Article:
Digital Lighting and Gobos

When you're on a budget (who isn't?), you look for ways to make up for various shortcomings with creativity. One such method I've been exploring is the use of digital lighting and gobos.

The theory is pretty simple. If your shot is reasonably well explosed, you will not have either crushed blacks or blown out whites. If that's the case, you have a LOT or latitude to make modifications to your shot in regard to contrast and color.

The classic problem is that because of either an inadequate location, poor preparation, or a flagrant disregard for production design, you find yourself doing a shot where the background is, well, blah. Such a case we see here :

Now, this shot actually is pretty well exposed, which means if you start monkeying with the contrast, you're likely to send some of the bright areas into no man's land. So, for starters, we need to throttle down the overall brightness of the shot :

Ick, right? Agreed, but this is just the starting point. Now we've got lot's of latitude for adding light and color creatively, while at the same time salvaging a shot we already agreed was blah. (what's worse, ick or blah? You decide!).

Let's start by adding a simple radial gradient, white to black, to balance the frame and bring the focus to our subjects. This is a good place for using overlay or soft light mode, as these blending modes allow you to deepen the darks and brighten the lights in one step :

Not bad. Not right, but not bad. Next, I want to add a splash of color that adds some interest. Mostly for reasons of taste, I chose a yellowish orange :

Again, all I did was take a radial gradient - orange to black - and center it on the upper left hand corner. The next few gradients are all in dodge mode, because that allows you to add light while the dark part of the gradient has no effect. Perfect for adding splashes of color.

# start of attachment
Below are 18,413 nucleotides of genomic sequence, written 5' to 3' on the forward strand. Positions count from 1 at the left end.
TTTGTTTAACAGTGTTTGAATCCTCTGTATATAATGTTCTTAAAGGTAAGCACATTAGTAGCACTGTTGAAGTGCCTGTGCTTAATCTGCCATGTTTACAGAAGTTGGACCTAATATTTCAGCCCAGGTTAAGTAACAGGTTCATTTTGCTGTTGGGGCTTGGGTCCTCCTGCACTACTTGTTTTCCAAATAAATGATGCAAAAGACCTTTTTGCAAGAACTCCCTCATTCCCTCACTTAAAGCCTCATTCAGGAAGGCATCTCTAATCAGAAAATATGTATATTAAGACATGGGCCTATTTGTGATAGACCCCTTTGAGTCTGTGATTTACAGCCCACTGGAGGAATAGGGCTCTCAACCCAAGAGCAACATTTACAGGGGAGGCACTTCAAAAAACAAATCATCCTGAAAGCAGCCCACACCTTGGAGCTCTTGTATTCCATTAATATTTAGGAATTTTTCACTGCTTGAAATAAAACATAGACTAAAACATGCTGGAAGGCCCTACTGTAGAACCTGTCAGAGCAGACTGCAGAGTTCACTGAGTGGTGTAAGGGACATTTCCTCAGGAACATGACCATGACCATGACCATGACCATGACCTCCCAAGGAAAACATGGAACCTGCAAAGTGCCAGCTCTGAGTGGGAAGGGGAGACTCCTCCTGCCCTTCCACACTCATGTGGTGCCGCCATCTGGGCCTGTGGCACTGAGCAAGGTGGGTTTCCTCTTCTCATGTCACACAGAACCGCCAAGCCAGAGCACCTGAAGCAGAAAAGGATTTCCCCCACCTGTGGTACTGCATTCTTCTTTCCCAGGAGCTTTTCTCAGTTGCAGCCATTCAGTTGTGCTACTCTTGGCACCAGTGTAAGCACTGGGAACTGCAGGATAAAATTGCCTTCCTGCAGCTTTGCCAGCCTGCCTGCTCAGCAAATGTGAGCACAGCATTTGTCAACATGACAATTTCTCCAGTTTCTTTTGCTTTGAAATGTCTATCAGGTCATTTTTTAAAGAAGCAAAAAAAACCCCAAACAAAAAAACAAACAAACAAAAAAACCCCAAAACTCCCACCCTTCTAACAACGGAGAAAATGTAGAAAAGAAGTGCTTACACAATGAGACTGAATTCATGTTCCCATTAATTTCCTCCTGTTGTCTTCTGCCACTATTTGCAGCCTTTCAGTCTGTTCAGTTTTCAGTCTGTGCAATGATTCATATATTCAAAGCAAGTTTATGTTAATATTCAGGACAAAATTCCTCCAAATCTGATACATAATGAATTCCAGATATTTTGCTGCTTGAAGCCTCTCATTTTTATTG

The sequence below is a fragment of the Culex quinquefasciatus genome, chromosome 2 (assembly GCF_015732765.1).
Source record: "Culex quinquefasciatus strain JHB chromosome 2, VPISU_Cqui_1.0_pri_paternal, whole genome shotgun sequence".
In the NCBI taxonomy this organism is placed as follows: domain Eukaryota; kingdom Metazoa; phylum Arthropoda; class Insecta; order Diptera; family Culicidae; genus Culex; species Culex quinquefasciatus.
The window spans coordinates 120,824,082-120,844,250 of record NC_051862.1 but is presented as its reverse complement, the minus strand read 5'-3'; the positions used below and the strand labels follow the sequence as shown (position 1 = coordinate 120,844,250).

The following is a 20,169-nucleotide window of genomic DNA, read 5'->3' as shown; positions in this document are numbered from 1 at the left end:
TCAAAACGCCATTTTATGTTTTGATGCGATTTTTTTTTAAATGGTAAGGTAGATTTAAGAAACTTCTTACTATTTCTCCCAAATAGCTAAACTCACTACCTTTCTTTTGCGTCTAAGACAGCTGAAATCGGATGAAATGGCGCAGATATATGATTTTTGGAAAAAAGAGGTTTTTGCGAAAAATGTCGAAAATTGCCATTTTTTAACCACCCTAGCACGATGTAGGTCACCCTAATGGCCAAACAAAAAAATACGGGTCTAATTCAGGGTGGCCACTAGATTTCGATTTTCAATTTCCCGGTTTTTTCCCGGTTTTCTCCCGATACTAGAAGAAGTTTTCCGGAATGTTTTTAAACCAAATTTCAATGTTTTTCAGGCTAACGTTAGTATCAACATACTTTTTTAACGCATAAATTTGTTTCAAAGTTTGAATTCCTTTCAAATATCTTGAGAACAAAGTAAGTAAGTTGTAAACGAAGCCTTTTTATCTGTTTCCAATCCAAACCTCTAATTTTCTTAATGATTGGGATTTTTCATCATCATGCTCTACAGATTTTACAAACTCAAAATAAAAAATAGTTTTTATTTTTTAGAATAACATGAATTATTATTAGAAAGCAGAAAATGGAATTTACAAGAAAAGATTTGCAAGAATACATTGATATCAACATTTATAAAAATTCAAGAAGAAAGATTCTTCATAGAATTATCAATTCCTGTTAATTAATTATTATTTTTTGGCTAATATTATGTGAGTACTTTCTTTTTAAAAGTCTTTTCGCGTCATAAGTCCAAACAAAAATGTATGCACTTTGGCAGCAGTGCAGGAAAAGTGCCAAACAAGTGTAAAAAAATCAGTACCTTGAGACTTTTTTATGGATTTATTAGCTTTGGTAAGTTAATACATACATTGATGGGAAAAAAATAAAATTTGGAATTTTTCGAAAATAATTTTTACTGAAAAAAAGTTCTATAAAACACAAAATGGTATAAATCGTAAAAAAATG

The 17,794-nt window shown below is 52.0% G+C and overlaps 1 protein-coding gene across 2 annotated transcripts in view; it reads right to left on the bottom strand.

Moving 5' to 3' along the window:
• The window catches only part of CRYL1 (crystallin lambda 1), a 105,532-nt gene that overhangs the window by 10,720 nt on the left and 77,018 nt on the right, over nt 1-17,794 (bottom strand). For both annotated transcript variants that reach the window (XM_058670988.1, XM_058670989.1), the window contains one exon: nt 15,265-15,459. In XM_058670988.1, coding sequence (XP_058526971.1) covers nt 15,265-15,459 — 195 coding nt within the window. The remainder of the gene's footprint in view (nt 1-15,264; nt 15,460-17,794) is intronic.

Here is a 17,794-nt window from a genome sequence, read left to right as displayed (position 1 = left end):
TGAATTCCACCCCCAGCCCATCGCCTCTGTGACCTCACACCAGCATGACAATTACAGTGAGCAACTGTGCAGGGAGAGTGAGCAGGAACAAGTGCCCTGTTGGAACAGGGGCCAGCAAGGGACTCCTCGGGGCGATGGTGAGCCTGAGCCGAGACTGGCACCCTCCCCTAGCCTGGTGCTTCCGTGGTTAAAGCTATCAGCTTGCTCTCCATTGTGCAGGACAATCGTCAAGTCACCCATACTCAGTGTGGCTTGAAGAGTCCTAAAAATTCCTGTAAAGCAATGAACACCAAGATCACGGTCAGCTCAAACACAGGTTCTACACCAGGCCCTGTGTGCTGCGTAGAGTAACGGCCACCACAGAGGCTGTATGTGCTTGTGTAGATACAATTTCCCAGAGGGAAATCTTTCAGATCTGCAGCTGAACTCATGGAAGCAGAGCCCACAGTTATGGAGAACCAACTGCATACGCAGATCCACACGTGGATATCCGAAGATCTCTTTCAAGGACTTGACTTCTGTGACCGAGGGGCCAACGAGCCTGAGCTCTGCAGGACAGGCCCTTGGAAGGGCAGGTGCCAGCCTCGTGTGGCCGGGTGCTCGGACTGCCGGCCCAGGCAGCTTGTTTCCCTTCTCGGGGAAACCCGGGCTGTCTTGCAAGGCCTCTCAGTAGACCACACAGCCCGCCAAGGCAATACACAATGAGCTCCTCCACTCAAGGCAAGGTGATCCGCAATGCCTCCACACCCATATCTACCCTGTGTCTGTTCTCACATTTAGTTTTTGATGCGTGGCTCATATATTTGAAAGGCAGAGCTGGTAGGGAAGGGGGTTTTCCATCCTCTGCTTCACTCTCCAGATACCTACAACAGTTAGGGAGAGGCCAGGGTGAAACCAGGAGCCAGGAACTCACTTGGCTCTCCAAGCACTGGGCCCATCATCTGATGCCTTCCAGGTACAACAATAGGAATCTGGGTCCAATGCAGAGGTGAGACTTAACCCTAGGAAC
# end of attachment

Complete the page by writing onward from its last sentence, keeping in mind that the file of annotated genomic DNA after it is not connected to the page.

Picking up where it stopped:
One might wonder if there's a danger of our actors stepping into the gradient. Yeah, it could happen, but you'd be surprised how tolerant this technique is. Things have to get pretty blatant before you start realizing this is an overlay (as opposed to a real light with a gel).

I added a similar gradient on the opposite (upper right) corner. It sort of looks like they have track lighting, no? Here's a good place to point out that the areas of the frame that are, by definition, the least interesting are the places where the actors aren't. Therefore, many shots can benefit from this kind of treatment. Of course, we're assuming this is a locked off shot! If the camera moves, now you're into motion tracking, which is a whole 'nother issue.

Rule of thumb : Learn from the generations of cinema that came before there were digital effects. To make cool effects effective, quick and cheap, lock off the shot. 

I added an overall gradient with some color to get the ambient level up a bit. Next, my first foray into "digital gobos" :

Wow. BIG improvement for teeny effort. Let's keep going.

A second gobo breaks up the other side of the frame. It's contrast and variety - noise if you will - that is interesting visually. It's amazing how this small addition starts to add interest to the shot. Check this one out :

The situation involves law enforcement, so for kicks and grins I added a gobo reminiscient of jail bars. Finally I added two small gradients on our actors faces to bring them out a bit. That's risky, obviously, because if they move much, the gradients need to be animated.

Finally I added the cinescope aspect ratio :

So we went from this :

To this : 

All in about 15 minutes or so. A very economical way to add quality and interest to an otherwise drab shot.

- Dave

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